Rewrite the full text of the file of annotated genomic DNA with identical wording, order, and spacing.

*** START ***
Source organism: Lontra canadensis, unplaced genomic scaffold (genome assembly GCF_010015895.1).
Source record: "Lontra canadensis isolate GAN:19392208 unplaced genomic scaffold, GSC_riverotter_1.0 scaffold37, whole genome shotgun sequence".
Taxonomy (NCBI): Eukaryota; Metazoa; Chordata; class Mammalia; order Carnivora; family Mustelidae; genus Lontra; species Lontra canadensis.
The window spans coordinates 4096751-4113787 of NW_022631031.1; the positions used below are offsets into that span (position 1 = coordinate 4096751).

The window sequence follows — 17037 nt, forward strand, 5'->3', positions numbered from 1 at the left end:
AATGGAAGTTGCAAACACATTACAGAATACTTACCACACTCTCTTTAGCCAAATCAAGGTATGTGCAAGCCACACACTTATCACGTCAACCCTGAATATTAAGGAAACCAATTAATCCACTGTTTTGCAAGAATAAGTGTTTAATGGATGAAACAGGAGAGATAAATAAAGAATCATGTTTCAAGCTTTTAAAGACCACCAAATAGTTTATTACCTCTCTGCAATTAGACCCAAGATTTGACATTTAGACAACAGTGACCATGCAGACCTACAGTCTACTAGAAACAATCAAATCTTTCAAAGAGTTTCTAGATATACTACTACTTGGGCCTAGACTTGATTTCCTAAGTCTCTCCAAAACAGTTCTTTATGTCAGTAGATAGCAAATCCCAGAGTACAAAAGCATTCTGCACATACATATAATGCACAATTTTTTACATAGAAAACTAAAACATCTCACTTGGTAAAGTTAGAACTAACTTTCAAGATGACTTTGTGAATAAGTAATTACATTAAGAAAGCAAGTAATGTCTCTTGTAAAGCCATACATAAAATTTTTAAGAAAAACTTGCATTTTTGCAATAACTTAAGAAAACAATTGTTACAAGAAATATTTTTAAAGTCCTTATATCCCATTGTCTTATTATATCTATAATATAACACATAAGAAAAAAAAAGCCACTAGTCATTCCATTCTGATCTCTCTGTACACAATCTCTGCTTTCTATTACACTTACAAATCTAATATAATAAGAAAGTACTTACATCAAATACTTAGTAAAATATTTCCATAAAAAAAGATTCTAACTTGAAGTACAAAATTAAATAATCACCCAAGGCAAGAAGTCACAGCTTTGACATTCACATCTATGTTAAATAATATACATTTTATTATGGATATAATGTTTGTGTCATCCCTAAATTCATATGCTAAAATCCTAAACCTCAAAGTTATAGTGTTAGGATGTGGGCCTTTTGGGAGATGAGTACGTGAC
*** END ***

Source organism: Lontra canadensis, unplaced genomic scaffold (genome assembly GCF_010015895.1).
Source record: "Lontra canadensis isolate GAN:19392208 unplaced genomic scaffold, GSC_riverotter_1.0 scaffold37, whole genome shotgun sequence".
Taxonomy (NCBI): Eukaryota; Metazoa; Chordata; class Mammalia; order Carnivora; family Mustelidae; genus Lontra; species Lontra canadensis.
The window spans coordinates 4096751-4113787 of NW_022631031.1; the positions used below are offsets into that span (position 1 = coordinate 4096751).

The window sequence follows — 17037 nt, forward strand, 5'->3', positions numbered from 1 at the left end:
AATGGAAGTTGCAAACACATTACAGAATACTTACCACACTCTCTTTAGCCAAATCAAGGTATGTGCAAGCCACACACTTATCACGTCAACCCTGAATATTAAGGAAACCAATTAATCCACTGTTTTGCAAGAATAAGTGTTTAATGGATGAAACAGGAGAGATAAATAAAGAATCATGTTTCAAGCTTTTAAAGACCACCAAATAGTTTATTACCTCTCTGCAATTAGACCCAAGATTTGACATTTAGACAACAGTGACCATGCAGACCTACAGTCTACTAGAAACAATCAAATCTTTCAAAGAGTTTCTAGATATACTACTACTTGGGCCTAGACTTGATTTCCTAAGTCTCTCCAAAACAGTTCTTTATGTCAGTAGATAGCAAATCCCAGAGTACAAAAGCATTCTGCACATACATATAATGCACAATTTTTTACATAGAAAACTAAAACATCTCACTTGGTAAAGTTAGAACTAACTTTCAAGATGACTTTGTGAATAAGTAATTACATTAAGAAAGCAAGTAATGTCTCTTGTAAAGCCATACATAAAATTTTTAAGAAAAACTTGCATTTTTGCAATAACTTAAGAAAACAATTGTTACAAGAAATATTTTTAAAGTCCTTATATCCCATTGTCTTATTATATCTATAATATAACACATAAGAAAAAAAAAGCCACTAGTCATTCCATTCTGATCTCTCTGTACACAATCTCTGCTTTCTATTACACTTACAAATCTAATATAATAAGAAAGTACTTACATCAAATACTTAGTAAAATATTTCCATAAAAAAAGATTCTAACTTGAAGTACAAAATTAAATAATCACCCAAGGCAAGAAGTCACAGCTTTGACATTCACATCTATGTTAAATAATATACATTTTATTATGGATATAATGTTTGTGTCATCCCTAAATTCATATGCTAAAATCCTAAACCTCAAAGTTATAGTGTTAGGATGTGGGCCTTTTGGGAGATGAGTACGTGAC